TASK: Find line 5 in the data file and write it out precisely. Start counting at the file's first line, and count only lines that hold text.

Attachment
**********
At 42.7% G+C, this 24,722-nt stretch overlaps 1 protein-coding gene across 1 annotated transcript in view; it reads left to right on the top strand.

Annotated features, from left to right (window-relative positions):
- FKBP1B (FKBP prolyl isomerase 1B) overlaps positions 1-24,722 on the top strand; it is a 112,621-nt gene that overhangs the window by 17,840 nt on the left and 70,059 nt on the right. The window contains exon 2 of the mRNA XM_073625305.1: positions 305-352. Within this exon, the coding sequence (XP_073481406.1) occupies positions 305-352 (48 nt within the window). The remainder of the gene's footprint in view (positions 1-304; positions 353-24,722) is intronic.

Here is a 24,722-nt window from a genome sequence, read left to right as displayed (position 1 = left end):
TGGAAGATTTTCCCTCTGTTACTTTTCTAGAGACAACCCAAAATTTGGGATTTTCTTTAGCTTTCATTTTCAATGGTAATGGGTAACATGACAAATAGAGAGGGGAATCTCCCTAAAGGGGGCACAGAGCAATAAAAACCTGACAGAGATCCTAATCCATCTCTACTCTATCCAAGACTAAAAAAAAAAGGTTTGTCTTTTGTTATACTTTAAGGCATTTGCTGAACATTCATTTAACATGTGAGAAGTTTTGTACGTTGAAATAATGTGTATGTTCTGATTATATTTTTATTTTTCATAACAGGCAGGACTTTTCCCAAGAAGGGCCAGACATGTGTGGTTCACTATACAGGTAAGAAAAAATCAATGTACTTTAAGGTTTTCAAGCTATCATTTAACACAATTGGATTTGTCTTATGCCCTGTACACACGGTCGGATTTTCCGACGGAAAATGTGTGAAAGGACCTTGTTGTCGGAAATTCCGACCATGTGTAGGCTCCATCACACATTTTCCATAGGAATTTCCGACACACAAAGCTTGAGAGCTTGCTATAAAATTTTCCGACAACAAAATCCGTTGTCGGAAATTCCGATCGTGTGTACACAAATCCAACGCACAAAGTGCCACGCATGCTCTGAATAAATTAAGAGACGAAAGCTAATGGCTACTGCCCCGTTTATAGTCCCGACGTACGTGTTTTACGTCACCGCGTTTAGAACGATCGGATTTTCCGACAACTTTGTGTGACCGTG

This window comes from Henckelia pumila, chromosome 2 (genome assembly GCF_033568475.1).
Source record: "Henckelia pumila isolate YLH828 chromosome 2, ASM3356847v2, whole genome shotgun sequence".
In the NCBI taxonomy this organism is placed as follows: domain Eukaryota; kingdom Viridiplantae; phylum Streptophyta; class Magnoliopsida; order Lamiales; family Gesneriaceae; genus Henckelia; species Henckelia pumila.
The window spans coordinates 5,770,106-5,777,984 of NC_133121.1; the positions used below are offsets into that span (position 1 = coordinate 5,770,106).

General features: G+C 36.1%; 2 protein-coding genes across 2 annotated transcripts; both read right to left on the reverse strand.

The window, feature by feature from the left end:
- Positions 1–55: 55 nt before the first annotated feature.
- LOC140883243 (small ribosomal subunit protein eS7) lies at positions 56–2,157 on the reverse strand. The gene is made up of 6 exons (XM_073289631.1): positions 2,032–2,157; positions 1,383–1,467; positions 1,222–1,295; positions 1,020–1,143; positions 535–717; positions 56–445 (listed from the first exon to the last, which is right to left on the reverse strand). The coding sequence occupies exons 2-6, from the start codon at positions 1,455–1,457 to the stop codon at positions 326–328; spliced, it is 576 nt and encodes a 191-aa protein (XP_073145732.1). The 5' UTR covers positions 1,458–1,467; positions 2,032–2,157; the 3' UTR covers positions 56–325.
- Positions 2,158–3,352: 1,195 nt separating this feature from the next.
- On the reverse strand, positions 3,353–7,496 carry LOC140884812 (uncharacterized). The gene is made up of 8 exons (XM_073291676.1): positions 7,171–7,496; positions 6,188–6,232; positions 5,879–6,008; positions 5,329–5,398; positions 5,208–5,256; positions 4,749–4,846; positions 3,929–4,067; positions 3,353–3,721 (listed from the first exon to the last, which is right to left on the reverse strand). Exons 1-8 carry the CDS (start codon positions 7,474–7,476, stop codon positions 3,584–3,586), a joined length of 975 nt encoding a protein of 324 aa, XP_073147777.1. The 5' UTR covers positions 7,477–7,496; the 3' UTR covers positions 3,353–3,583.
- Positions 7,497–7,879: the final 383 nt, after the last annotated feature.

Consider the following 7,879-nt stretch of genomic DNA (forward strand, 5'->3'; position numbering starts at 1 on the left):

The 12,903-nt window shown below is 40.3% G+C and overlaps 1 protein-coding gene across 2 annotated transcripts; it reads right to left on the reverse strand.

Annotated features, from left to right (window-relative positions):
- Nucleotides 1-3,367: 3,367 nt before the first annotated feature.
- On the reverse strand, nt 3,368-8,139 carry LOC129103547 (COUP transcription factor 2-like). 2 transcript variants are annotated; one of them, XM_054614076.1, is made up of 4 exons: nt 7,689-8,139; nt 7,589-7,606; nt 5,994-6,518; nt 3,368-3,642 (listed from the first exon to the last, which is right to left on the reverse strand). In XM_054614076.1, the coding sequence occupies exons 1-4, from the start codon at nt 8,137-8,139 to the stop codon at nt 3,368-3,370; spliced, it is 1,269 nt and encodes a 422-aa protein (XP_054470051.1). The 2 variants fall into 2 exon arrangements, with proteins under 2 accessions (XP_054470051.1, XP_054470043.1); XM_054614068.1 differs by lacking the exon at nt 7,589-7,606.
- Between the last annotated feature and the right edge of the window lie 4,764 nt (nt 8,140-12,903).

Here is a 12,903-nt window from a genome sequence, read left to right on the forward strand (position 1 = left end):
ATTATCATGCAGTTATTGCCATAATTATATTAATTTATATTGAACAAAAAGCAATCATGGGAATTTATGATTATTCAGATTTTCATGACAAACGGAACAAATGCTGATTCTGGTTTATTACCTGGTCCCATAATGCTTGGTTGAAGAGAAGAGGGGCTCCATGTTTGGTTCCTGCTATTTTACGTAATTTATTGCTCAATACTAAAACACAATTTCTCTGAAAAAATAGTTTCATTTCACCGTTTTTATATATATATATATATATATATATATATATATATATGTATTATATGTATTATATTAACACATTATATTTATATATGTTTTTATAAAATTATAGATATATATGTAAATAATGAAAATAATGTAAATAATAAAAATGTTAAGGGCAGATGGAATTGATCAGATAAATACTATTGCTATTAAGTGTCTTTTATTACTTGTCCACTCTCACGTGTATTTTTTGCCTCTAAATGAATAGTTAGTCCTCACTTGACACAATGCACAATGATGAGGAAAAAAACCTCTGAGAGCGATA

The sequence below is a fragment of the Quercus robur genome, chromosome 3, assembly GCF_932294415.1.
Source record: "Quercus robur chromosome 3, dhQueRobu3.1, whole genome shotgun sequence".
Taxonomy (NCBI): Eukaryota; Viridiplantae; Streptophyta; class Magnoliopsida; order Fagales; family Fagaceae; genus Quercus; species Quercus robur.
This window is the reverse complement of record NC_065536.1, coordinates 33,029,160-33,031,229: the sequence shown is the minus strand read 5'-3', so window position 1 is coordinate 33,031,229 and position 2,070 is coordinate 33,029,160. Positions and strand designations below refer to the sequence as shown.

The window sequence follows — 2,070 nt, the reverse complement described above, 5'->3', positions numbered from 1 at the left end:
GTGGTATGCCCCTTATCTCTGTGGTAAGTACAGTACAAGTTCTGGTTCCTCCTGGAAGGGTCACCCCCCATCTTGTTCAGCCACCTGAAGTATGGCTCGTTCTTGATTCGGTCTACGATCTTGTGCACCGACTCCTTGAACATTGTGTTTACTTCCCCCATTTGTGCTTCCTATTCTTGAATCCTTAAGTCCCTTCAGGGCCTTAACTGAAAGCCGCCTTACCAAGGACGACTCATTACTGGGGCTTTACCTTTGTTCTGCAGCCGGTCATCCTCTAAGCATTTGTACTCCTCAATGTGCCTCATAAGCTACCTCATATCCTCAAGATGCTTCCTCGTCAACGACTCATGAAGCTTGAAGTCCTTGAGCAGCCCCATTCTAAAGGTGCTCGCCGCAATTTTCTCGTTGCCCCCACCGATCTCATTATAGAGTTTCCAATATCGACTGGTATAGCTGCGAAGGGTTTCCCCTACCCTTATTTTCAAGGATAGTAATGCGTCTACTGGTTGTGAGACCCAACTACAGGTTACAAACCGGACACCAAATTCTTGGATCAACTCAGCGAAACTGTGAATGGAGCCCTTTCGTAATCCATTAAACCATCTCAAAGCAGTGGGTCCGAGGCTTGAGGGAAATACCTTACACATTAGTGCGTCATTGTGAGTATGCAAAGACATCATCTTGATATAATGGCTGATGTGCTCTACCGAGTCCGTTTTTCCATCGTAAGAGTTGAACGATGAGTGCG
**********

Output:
TGGAAGATTTTCCCTCTGTTACTTTTCTAGAGACAACCCAAAATTTGGGATTTTCTTTAGCTTTCATTTTCAATGGTAATGGGTAACATGACAAATAGAGAGGGGAATCTCCCTAAAGGGGGCACAGAGCAATAAAAACCTGACAGAGATCCTAATCCATCTCTACTCTATCCAAGACTAAAAAAAAAAGGTTTGTCTTTTGTTATACTTTAAGGCATTTGCTGAACATTCATTTAACATGTGAGAAGTTTTGTACGTTGAAATAATGTGTATGTTCTGATTATATTTTTATTTTTCATAACAGGCAGGACTTTTCCCAAGAAGGGCCAGACATGTGTGGTTCACTATACAGGTAAGAAAAAATCAATGTACTTTAAGGTTTTCAAGCTATCATTTAACACAATTGGATTTGTCTTATGCCCTGTACACACGGTCGGATTTTCCGACGGAAAATGTGTGAAAGGACCTTGTTGTCGGAAATTCCGACCATGTGTAGGCTCCATCACACATTTTCCATAGGAATTTCCGACACACAAAGCTTGAGAGCTTGCTATAAAATTTTCCGACAACAAAATCCGTTGTCGGAAATTCCGATCGTGTGTACACAAATCCAACGCACAAAGTGCCACGCATGCTCTGAATAAATTAAGAGACGAAAGCTAATGGCTACTGCCCCGTTTATAGTCCCGACGTACGTGTTTTACGTCACCGCGTTTAGAACGATCGGATTTTCCGACAACTTTGTGTGACCGTG